Shaping the forest of the future requires cooperating with a wide range of interests today. The forest community must find common ground to ensure the sustainability of future forests. That’s why the SFI Sustainable Forestry Initiative® (SFI) brings landowners and brand owners from across the supply chain together with communities, conservation groups and other key forestry interests to tackle the issues that define forests today and will shape the future of forests.

National Forest Week, from September 21 to 27, is a chance to motivate people across Canada to understand that the future of our forests depends on strengthening connections between healthy forests, sustainable communities and responsible purchasing. The Canadian Forestry Association chose “Sunrise in the Forest” as the theme of National Forest Week. It celebrates the fact that a new day is dawning across Canada’s forests — one with great opportunity and great rewards.

SFI® shares this view. We are an independent, non-profit organization dedicated to promoting sustainable forest management through certification. Last week, almost 300 people came together at the SFI annual conference in Montreal to look at ways we could encourage responsible stewardship. The SFI board set the tone for the conference during a panel discussion focused on future forests.

Greg Siekaniec, CEO of Ducks Unlimited Canada and SFI board member, pointed to how collaboration between SFI and Ducks Unlimited was key to helping to preserve globally significant breeding areas for birds in Canada’s boreal forest. His ability to bring the diverse Ducks Unlimited community together with the larger forest community should serve as a model for future forest management.

Mark Rodgers, the chief operating officer for Habitat for Humanity Canada, celebrated the signing of a memorandum of mutual understanding with SFI at the conference. During the board panel discussion he remarked on how the SFI community is not only donating forest products to Habitat builds, its education programs are helping homeowners understand the links between their new home and sustainable forest management. Connecting our impact on future forests to how we build and maintain our homes today is something all Canadians should be encouraged to do.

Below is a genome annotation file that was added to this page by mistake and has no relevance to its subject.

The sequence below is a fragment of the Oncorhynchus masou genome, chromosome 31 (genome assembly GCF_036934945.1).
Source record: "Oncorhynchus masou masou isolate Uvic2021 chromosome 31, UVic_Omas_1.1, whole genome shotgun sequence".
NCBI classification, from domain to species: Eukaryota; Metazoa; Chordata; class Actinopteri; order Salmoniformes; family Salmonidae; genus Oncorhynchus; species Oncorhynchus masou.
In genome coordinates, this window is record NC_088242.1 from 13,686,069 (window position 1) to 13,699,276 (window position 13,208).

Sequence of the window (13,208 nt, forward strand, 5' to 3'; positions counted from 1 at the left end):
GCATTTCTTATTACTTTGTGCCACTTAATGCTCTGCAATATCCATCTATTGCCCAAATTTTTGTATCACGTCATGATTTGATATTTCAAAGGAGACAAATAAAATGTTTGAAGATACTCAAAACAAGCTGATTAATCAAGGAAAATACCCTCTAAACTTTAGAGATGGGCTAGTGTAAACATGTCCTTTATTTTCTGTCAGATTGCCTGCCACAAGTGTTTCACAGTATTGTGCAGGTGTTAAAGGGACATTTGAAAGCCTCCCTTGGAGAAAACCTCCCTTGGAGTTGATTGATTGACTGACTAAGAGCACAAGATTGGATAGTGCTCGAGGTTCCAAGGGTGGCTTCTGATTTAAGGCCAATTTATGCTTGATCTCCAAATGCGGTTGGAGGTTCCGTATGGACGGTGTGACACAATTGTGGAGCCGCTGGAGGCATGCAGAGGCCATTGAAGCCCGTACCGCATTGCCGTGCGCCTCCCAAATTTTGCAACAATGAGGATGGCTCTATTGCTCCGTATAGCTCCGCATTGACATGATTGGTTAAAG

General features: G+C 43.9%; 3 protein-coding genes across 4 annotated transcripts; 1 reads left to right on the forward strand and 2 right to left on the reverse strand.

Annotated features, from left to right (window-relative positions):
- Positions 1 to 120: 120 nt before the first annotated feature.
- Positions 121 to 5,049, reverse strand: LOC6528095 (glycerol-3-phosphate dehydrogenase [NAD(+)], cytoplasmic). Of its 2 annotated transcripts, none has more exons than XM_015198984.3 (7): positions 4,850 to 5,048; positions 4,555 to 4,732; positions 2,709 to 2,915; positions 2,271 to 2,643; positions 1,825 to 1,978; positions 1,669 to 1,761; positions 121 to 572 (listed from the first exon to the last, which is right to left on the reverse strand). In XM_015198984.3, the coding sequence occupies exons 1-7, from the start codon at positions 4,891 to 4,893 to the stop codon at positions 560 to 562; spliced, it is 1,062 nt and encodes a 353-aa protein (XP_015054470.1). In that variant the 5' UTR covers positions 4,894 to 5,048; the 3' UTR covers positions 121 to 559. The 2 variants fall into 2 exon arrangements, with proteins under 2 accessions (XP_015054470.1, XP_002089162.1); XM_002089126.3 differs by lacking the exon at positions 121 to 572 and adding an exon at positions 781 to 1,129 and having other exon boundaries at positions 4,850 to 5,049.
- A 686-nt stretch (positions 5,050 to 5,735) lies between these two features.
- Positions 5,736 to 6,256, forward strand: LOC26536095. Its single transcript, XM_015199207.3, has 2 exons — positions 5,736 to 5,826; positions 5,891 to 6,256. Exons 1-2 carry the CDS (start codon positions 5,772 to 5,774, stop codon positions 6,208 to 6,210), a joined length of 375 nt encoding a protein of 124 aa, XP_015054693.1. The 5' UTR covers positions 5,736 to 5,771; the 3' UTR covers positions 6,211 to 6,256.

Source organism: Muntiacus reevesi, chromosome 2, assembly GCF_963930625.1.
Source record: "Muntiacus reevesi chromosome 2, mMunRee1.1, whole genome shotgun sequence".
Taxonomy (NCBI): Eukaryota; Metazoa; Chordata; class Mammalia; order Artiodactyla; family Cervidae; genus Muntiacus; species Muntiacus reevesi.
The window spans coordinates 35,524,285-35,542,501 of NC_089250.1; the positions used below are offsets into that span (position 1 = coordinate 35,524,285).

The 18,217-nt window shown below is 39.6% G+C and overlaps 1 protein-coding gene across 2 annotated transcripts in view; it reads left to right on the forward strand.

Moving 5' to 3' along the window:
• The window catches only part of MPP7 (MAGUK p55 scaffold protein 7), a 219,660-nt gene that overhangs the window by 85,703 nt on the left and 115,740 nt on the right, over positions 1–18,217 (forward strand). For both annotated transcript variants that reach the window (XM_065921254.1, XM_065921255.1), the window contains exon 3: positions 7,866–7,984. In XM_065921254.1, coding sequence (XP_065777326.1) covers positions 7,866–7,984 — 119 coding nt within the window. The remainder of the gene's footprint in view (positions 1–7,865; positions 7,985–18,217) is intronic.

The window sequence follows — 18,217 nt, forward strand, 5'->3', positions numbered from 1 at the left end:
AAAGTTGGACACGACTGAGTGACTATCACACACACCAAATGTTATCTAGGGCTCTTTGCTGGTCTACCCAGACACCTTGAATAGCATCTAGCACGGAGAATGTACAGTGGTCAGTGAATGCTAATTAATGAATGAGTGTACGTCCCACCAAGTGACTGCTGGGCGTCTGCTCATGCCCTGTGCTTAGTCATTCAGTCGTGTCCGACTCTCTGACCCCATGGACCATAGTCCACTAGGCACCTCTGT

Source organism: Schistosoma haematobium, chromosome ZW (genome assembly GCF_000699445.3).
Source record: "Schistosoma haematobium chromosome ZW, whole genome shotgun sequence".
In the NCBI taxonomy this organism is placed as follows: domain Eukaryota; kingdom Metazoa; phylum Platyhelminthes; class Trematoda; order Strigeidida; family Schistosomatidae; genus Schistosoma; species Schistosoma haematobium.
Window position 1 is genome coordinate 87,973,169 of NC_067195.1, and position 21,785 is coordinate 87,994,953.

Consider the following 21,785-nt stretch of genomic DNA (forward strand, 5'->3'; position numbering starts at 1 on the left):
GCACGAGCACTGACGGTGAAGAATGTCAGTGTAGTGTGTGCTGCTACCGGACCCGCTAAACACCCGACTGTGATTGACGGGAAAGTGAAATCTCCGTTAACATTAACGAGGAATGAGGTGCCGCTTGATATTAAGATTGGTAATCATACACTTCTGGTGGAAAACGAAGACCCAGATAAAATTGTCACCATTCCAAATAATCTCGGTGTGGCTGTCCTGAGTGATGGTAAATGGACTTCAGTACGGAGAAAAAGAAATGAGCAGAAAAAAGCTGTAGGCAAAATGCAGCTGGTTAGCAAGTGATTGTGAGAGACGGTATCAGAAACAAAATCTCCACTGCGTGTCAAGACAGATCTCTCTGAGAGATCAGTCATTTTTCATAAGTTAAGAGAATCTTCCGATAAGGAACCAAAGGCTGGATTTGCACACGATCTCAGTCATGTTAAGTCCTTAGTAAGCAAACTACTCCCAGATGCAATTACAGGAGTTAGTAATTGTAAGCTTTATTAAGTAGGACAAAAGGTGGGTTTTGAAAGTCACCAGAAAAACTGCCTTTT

Anne Giardini, a director and officer at Weyerhaeuser, challenged the SFI community to continue to expand funding for conservation research. She also challenged local communities to come forward with their own ideas for conservation projects.

Since 1995, SFI members have invested nearly $1.4 billion in research. Research is leading to real advances in forest conservation — like partnering with the University of Saskatchewan to ensure habitats can be maintained for caribou and grizzly bears in Alberta and working with the Nature Conservancy Canada to help bats in the West Kootenays avoid deadly fungal disease. Ducks Unlimited Canada worked with engineers from FPInnovation and SFI Program Participants to come up with best practices for resource road wetland crossings.

These are just a few examples of multiple efforts supported by the SFI community. Since 2010, SFI has awarded more than 50 SFI Conservation and Community Partnerships grants totaling more than $1.9 million to foster research and to pilot efforts to better inform future decisions about our forests. When leveraged with project partner contributions, that total investment exceeds $7.1 million.

These three board members were part of a larger discussion at our annual conference. We also heard from Aboriginal representatives, conservation and community organizations, university professionals, students, government agencies and resource professionals. We came together to exchange ideas about how to improve forestry practices for the sake of healthy, thriving forests that we all rely on.

It’s an important discussion that we should all be having not just during National Forest Week but all year long — because the actions we take today determine the future of our forests.


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